We are approaching a time where for those of us in the "blessed west" celestial-class faith is going to be required to endure to the end. This is not a "new" faith. It is in fact the "original" faith. But it is not a class of faith our relatively culturally-comfortable level of faith has had to reckon with. Most modern western faith has been lived out only at an inconsequential circumstantial level. We pray and believe for circumstances which, if they are answered according to our expectations, bless us, and, if they are not, will not significantly threaten or alter our lives.
Those before us however, the pioneers who lived on the edge of wilderness survival, totally understood celestial class faith--as still do our people in the east who have never had a comfortably blessed existence. The pioneers understood the basics of celestial faith--a faith that justifies God at all times and past all rationality in the face of life's most threatening issues, the overall patent "unfairness" of life's experiences and in the face of God's own ways--regardless of what happened to them or their loved ones.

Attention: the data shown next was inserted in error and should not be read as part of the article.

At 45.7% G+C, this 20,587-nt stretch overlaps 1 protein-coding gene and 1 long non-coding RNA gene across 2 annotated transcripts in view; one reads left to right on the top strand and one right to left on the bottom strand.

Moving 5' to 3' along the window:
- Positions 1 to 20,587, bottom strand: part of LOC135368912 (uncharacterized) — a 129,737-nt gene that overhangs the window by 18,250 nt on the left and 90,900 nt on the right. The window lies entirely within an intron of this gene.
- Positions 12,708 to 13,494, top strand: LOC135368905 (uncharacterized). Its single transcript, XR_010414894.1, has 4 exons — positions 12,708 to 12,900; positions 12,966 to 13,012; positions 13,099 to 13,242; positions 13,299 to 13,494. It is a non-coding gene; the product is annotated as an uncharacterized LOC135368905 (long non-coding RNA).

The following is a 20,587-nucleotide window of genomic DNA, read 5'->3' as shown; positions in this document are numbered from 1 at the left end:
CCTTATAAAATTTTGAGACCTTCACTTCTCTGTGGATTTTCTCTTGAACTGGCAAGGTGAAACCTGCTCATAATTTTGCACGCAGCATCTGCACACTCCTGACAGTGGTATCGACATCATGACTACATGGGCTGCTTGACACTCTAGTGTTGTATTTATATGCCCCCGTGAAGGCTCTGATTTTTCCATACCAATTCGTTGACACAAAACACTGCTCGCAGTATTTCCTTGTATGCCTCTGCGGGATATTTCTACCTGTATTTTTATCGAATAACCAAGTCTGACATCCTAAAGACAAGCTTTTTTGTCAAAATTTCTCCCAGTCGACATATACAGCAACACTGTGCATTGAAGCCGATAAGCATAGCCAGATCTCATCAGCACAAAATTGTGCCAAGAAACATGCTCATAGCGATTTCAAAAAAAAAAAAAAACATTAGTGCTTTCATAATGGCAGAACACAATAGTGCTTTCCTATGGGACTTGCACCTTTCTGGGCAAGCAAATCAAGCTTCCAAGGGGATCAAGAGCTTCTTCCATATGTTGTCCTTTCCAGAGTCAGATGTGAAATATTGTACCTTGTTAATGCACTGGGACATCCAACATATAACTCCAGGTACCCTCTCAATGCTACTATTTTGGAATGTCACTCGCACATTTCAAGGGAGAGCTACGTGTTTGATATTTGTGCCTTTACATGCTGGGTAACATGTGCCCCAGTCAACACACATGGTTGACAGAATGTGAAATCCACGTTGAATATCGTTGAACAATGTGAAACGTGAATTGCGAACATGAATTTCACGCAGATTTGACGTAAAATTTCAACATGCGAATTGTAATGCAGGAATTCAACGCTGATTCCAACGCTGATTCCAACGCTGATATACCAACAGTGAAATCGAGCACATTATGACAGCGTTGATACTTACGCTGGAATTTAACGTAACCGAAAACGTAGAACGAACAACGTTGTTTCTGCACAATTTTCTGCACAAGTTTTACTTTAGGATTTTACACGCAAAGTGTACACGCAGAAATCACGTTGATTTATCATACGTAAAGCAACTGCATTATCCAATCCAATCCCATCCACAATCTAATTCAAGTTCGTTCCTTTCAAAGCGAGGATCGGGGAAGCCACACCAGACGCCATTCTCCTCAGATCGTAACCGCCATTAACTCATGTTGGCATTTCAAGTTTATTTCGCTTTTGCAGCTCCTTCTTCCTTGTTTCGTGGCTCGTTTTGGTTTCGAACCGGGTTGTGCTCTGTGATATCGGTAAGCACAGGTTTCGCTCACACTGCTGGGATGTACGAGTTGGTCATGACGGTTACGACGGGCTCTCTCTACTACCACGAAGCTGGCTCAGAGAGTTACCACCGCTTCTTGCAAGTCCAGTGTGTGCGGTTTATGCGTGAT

How then do we too cultivate celestial faith?
"Whatever the Old Man Does Is Right"
One of my favorite childhood stories from Hans Christian Andersen, and one that I feel has such great spiritual importance, is called What the Old Man Does Is Always Right. You probably heard it too when you were young. (If not, or you have forgotten it, you can read it here.) But it's the story about a peasant who goes to market starting out with a horse to trade.